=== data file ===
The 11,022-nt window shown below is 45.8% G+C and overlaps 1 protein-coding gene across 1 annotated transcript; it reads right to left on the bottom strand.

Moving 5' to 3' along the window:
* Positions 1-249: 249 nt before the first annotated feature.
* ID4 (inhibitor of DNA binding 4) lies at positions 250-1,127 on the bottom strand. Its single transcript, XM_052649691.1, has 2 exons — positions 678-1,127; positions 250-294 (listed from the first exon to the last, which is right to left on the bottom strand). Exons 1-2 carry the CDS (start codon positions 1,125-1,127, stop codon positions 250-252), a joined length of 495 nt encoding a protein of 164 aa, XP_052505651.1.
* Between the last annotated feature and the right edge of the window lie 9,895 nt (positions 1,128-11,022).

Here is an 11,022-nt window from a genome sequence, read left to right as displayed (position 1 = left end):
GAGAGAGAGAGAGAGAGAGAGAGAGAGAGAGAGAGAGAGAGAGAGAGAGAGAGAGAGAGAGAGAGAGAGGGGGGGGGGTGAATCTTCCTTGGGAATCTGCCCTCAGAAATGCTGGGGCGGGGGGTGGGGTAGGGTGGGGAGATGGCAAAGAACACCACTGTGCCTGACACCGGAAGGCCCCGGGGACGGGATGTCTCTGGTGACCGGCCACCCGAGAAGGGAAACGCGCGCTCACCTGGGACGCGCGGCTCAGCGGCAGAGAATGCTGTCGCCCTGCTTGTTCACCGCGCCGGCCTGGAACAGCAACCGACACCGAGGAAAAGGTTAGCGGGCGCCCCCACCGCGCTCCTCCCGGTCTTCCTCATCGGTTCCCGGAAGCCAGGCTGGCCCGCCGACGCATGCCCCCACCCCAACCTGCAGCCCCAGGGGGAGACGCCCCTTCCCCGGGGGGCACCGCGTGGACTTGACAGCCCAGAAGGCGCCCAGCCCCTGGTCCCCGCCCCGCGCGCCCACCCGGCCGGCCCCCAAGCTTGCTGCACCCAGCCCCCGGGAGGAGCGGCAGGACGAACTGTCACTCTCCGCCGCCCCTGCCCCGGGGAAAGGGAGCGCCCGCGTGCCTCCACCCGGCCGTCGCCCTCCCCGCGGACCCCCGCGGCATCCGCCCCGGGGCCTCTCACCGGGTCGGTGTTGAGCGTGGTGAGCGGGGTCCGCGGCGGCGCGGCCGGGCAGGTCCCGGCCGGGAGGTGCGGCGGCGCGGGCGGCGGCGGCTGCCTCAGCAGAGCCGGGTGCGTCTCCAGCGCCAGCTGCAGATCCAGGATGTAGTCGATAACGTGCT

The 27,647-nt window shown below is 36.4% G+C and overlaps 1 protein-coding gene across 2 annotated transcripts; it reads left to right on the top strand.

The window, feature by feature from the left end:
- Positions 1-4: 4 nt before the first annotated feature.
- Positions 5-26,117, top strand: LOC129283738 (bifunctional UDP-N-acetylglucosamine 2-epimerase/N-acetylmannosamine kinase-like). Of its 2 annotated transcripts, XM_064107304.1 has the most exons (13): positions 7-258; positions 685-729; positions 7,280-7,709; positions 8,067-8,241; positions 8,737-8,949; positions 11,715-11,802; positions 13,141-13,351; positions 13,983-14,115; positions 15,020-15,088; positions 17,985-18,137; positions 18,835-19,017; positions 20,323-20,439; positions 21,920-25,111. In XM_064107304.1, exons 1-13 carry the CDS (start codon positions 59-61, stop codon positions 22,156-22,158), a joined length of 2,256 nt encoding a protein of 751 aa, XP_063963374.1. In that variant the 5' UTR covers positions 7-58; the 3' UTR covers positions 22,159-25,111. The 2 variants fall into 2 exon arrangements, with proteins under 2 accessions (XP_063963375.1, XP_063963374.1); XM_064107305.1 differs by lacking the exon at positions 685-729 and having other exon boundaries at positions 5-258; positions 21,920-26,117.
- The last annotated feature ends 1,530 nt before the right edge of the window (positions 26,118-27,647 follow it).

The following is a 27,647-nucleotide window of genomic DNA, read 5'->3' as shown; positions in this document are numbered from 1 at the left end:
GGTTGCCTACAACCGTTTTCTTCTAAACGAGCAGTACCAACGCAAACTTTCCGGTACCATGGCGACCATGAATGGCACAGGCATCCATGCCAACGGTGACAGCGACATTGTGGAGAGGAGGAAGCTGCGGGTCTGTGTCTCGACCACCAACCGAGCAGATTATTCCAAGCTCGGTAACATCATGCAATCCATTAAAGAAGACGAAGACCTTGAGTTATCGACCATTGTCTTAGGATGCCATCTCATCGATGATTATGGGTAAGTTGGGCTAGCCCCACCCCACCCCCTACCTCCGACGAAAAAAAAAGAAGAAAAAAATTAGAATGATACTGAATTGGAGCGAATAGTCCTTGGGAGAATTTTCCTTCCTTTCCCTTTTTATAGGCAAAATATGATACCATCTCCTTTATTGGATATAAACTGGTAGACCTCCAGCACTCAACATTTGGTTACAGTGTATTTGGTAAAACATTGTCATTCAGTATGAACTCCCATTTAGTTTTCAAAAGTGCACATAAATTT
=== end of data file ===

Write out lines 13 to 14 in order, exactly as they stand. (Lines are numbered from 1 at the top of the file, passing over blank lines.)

The following is a 27,647-nucleotide window of genomic DNA, read 5'->3' as shown; positions in this document are numbered from 1 at the left end:
GGTTGCCTACAACCGTTTTCTTCTAAACGAGCAGTACCAACGCAAACTTTCCGGTACCATGGCGACCATGAATGGCACAGGCATCCATGCCAACGGTGACAGCGACATTGTGGAGAGGAGGAAGCTGCGGGTCTGTGTCTCGACCACCAACCGAGCAGATTATTCCAAGCTCGGTAACATCATGCAATCCATTAAAGAAGACGAAGACCTTGAGTTATCGACCATTGTCTTAGGATGCCATCTCATCGATGATTATGGGTAAGTTGGGCTAGCCCCACCCCACCCCCTACCTCCGACGAAAAAAAAAGAAGAAAAAAATTAGAATGATACTGAATTGGAGCGAATAGTCCTTGGGAGAATTTTCCTTCCTTTCCCTTTTTATAGGCAAAATATGATACCATCTCCTTTATTGGATATAAACTGGTAGACCTCCAGCACTCAACATTTGGTTACAGTGTATTTGGTAAAACATTGTCATTCAGTATGAACTCCCATTTAGTTTTCAAAAGTGCACATAAATTT